Coyote’s Cache of Intermittent Riches

Coyote’s Cache of Intermittent Riches

There’s a common perception in California that more water is always better for fish. Yet many native species possess traits that allow them to persist through harsh, dry summers and cyclical drought. Over the long run, summer releases from reservoirs and urban runoff can harm local fish by laying out a welcome mat for non-native species adapted to perennial flows, Leidy says. “In areas where streams have been altered by humans, where the natural hydrograph has changed, that’s where you...
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Choice Mountain Parcels Help Protect Bay

John Muir Land Trust announces one of its largest-ever purchases, the 604-acre Carr Ranch located squarely within San Leandro Creek’s 50 square-mile watershed. Similar conservation targets exist across the Bay Area, particularly on the outskirts: Sprawling, undeveloped, privately owned parcels whose protection sends a variety of benefits cascading downhill towards the bay.
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The Second Signal: Guadalupe River Flood Monitoring

It was past midnight when Lester McKee pulled the plug. He’d been watching the weather for days on screen, looking for the perfect storm of conditions he needed to send his team out to sample the Guadalupe River in Santa Clara County. He knew there’d been enough rain already to saturate the soil and surpass annual averages. Zooming in on real-time sensors aimed at Santa Clara Valley Water District reservoirs, he could see they were full enough to spill downstream....
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Advocates for Alameda Creek are concerned that a new proposal to beef up passenger rail service between Stockton and San Jose would jeopardize water quality and wildlife habitat.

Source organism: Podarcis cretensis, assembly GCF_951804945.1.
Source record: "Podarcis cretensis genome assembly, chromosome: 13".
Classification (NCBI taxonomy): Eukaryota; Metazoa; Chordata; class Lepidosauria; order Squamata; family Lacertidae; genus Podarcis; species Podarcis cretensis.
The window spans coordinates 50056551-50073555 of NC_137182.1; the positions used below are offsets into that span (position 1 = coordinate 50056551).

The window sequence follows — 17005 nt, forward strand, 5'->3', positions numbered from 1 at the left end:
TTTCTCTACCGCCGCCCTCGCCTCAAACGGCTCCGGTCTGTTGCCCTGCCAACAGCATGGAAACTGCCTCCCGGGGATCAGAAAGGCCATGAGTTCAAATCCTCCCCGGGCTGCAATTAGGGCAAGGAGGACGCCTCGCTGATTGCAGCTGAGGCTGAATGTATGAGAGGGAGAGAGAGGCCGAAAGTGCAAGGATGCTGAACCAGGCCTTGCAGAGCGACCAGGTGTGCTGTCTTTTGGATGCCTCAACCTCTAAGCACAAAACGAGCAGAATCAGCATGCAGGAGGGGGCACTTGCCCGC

Niles-based Alameda Creek Alliance says the proposed expansion of the Altamont Corridor Express (ACE) passenger rail service might also bring increased freight train traffic to narrow, steep Niles Canyon, creating a situation that could lead to possible derailments and creek-contaminating spills. (A passenger train derailed into the creek in 2016.) Niles Canyon is the critical mid-point of complex watershed-wide work to reduce erosion, improve flood control, and restore steelhead to the creek. The Alliance and others are asking for a...
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Corte Madera’s Flood Fight Goes On and On

If you peek through the chain link fence behind the Ross Post Office in Marin County, you will see a suburban creek that looks much like any other. Some sections of bank are armored with riprap and wire, others with concrete, and others not at all. Scattered alders grow at the edge of water that riffles over stone and around muddy bends.
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Urban Jungle Inspires Unique Regulatory Tack

California has nearly one-quarter of the nation’s homeless people—the most of any state by far—and thousands of them live in the Bay Area. Many are in outdoor encampments that lack basic services most people take for granted, including clean water, sewer hookups, and garbage collection. Human waste and the pathogens in it are untreated, and refuse piles up and escapes.
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Alameda Work Trickles On

Alameda Work Trickles On by Ariel Rubissow Okamoto Driving down 680 from San Ramon to Pleasanton — with its prettily paved and groomed burbs — you wouldn’t guess that this was once a shallow lake and willow marsh. Indeed little trace
is left of the vast freshwater swamp called Tulare Lake, just over the East Bay ridges, which once collected all the runoff from Livermore and San Ramon.
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Wild River Lands in Suspense File

Remember that chart showing how a bill becomes a law in your high school civics textbook—all those boxes and arrows? Odds are it didn’t include the Suspense File of the Assembly Appropriations Committee, a legislative limbo where bills can expire without ever coming to
a vote. That was the fate of Senate Bill 1199, a measure introduced by State Senator Loni Hancock (DBerkeley) in April to add portions of the Mokelumne River to the California Wild and Scenic Rivers System. Supported...
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